When I asked him why he had chosen to go from the life of a writer to that of an art coordinator, I received an unexpected reply. He told me he had wanted to pay back his debt to the Aboriginal community. What debt? I asked. They had given me their stories, he had said. When an Aboriginal Elder shares with you their story, they are giving something from their community, and they too incur a debt. Their stories are community possessions, their treasures. You cannot treat them lightly. They gave me great gifts over the years, and this debt I feel I must pay back. And I am doing this by promoting their work to the world. It is the least they deserve.

It was a humbling reply. And it was indicative of how James viewed the world. It was not a solid place, peopled by physical objects and remnants. It was a living mythos. And it ran on the power of stories.

During the 1990s James also went to visit the village elders and shamans in the longhouses of Borneo. He saw how these tribes ‘stored’ narratives through the random juxtaposition of storyboards on the floor of their longhouse. These storyboards were “like wafers: on them were a rudimentary script made up of markings.”

Rather than being confined to the rigor of sacred texts, language could be placed in the category of uncertainty. The patterns that were found in nature transcended the literalness of words placed on paper, and myths could find a new dance of life to transmit their secrets.

James sitting outside his tent in the outback. Photo courtesy of Kingsley Dennis.

James wrote up his experiences among the natives of northwestern Australia, Borneo, and the Torres Strait Islands in his book Messengers of the Gods: Tribal Elders Reveal the Ancient Wisdom of the Earth (1993).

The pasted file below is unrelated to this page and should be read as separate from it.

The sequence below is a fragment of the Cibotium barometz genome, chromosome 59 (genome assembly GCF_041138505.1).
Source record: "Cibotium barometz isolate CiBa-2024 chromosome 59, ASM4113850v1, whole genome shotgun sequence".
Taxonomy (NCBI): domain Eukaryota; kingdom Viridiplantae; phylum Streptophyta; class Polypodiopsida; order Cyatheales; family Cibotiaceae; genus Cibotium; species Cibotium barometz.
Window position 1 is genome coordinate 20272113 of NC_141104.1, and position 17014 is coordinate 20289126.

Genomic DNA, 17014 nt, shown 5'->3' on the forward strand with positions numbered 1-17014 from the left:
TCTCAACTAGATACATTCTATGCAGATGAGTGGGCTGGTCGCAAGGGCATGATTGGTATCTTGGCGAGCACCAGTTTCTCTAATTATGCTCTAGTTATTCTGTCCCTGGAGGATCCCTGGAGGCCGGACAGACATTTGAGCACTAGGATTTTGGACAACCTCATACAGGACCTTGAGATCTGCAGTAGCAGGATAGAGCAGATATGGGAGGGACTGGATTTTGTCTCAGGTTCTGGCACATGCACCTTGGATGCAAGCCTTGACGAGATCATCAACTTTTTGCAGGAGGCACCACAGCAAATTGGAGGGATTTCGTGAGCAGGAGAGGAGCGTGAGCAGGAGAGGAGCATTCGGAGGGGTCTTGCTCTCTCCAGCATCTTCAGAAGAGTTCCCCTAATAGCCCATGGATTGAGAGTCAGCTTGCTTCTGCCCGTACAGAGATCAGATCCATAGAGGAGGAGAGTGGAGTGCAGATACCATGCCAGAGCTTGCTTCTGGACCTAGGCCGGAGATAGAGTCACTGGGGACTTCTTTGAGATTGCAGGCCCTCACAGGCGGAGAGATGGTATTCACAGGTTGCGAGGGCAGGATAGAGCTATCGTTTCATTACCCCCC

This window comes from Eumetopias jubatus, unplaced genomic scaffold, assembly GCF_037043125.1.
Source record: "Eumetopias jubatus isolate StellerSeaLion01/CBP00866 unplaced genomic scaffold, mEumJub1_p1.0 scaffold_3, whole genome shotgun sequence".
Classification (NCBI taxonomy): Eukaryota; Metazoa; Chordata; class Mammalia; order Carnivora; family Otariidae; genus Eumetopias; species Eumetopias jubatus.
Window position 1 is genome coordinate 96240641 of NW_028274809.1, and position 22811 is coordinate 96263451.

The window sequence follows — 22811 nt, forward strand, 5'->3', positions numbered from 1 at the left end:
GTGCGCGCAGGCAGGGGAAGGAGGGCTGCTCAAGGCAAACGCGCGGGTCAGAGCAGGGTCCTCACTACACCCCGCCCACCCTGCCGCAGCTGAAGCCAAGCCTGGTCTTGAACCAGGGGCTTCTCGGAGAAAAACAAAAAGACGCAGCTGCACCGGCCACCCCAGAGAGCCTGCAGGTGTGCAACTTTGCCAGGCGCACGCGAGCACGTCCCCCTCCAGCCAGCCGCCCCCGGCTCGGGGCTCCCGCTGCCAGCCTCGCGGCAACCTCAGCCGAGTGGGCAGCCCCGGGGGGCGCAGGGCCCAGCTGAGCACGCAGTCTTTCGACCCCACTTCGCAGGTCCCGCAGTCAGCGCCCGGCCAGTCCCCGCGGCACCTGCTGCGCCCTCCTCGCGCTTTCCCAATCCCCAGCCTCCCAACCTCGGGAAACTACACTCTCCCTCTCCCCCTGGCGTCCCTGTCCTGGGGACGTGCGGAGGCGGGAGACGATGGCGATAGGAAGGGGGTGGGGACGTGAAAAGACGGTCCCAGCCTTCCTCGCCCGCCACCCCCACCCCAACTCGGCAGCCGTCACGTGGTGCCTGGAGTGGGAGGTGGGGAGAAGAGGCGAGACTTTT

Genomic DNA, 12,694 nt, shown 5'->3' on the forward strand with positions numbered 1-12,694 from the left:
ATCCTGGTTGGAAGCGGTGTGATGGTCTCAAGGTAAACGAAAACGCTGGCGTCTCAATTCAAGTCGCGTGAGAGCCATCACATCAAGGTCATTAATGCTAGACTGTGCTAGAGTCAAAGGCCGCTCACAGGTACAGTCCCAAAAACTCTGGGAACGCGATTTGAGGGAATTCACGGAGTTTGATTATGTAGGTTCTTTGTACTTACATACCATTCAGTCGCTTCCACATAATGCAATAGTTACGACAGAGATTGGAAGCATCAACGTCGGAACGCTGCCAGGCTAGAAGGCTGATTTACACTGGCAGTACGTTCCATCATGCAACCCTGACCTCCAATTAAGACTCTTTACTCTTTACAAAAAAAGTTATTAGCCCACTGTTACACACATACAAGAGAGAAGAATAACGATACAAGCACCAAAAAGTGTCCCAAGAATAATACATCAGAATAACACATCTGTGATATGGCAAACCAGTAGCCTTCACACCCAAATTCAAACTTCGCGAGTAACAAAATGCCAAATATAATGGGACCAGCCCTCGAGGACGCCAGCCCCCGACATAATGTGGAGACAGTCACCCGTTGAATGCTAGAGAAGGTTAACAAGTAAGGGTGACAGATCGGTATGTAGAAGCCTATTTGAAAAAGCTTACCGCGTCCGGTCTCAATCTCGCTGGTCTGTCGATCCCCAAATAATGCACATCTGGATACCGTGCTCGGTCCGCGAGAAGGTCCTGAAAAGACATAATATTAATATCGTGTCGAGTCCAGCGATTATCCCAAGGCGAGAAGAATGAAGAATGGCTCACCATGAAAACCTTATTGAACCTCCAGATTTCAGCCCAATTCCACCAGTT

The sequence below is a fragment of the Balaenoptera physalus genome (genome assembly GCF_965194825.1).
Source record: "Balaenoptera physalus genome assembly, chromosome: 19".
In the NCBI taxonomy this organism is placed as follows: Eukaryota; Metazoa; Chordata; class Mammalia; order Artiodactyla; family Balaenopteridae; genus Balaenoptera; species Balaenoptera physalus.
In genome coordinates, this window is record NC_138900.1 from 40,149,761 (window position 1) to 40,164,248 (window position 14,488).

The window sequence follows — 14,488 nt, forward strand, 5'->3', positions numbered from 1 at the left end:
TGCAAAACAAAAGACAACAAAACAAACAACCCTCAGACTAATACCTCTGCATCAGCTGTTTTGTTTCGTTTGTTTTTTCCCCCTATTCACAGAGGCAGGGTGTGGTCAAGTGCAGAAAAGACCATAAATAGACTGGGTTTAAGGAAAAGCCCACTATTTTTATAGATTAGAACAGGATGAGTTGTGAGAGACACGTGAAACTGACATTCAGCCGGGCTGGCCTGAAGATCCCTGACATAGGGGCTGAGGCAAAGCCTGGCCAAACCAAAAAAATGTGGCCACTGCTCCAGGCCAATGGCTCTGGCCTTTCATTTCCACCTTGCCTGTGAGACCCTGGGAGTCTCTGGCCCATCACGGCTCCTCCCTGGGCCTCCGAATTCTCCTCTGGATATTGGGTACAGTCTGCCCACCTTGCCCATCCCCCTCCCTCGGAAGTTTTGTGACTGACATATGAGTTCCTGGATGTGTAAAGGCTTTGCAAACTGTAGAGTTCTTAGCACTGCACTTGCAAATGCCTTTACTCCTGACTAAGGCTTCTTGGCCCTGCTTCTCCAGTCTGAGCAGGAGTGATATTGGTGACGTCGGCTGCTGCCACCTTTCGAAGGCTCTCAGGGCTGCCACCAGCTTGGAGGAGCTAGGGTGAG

To further polish his learning, James reread ancient and medieval texts, particularly those associated with the development of early philosophy and theology. He discovered that writers of these periods had developed a way of saying something by referring to what it is not (apophasis). James felt himself at home amongst the medieval writers, many of which stayed with him throughout his life. Writers such as Dionysius the Aeropagite (late 5th–6th c. CE), John Scotus Erigena (815–877), Ibn Masarra (883–931), and John of Ruusbroec (1293–1381).

True language, James felt, should be able to express itself not only in new and exceptional ways but also in a manner that the reader may not be accustomed to. He didn’t wish for thought to be subjected to the constraints of language; and in order to reconstitute a reality of a higher order, he first had to disrupt the current mode of expression. Language was seen as an incantation. This was the aim of James Cowan’s metaphysical realism – to tell a story within a story. And this meant it was necessary to dispense with the objective realism of storytelling.

In James’ writings, telling a good story alone was not good enough. Western materialism, he felt, had exhausted the notion of the unending linear narrative. It was necessary to investigate an inner dimension that is timeless, regardless of whether it goes against literary tradition. James was seeking to capture the essence of the inward event within the experiences of the human condition. And in doing so, he realised that his work may be regarded as subversive for it was willing to go against the grain of what is considered reality.

Yet James Cowan was not the first writer in history to expound metaphysical realism. According to James, metaphysical realism, as a creative method, was first acknowledged by Parmenides in the sixth-century BCE. He had written a philosophic poem, “Way of Truth,”which formulated the principles of logic that continue to govern our thought today. This poem profoundly influenced thinkers such as Socrates, and later Plato, because he paved the way for them to develop a system of logic that we now use.